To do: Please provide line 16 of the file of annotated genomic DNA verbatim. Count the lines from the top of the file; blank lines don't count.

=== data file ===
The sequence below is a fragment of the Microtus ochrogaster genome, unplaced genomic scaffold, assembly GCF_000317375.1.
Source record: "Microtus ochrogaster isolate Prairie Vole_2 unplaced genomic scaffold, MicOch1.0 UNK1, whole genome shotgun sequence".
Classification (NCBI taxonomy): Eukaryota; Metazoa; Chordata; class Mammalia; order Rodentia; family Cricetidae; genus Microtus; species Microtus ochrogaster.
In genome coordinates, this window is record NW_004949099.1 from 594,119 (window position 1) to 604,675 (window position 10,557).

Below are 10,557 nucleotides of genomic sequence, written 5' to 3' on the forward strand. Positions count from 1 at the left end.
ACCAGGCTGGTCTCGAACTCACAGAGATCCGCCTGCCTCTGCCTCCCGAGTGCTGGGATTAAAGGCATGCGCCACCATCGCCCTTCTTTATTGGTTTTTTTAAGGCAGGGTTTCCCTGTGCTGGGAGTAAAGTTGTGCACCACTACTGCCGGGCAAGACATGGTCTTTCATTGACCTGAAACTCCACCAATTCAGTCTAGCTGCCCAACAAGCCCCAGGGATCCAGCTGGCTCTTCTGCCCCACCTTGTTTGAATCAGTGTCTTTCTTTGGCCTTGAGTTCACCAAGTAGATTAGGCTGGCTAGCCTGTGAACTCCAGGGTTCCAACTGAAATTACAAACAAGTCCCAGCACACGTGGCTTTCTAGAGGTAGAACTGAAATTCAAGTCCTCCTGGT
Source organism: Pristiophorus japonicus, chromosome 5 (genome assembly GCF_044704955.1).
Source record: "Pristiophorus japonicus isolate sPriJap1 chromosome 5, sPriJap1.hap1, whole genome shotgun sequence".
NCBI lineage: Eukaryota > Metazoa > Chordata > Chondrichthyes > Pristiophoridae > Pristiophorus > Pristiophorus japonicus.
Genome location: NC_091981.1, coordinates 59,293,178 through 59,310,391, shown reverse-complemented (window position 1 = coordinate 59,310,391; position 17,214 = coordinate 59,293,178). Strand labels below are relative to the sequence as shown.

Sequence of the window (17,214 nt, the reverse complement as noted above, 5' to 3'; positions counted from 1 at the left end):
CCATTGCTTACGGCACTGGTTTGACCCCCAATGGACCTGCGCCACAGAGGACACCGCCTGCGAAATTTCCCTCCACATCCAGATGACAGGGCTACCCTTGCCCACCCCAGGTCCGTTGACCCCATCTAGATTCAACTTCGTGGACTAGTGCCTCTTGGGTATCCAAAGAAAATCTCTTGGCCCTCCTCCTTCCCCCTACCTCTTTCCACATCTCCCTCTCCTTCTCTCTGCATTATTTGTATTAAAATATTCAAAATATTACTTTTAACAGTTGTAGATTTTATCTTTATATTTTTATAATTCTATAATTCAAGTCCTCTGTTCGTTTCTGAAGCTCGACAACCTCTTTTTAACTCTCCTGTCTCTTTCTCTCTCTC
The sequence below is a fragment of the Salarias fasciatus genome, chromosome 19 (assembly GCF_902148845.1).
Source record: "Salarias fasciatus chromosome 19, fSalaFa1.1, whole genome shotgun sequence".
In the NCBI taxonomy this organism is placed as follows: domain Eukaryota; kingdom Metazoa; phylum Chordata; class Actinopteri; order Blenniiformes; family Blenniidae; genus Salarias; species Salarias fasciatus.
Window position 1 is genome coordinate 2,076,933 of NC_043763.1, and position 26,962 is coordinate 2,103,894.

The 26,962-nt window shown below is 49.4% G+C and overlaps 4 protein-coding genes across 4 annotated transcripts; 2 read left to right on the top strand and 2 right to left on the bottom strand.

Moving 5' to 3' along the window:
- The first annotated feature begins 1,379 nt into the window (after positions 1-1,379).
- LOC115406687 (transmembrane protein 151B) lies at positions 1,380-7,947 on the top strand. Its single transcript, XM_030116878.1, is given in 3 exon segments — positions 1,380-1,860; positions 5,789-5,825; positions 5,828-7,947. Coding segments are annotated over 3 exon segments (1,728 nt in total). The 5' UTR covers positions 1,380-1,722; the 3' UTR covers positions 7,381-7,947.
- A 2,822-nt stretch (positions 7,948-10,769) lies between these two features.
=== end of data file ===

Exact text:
Window position 1 is genome coordinate 2,076,933 of NC_043763.1, and position 26,962 is coordinate 2,103,894.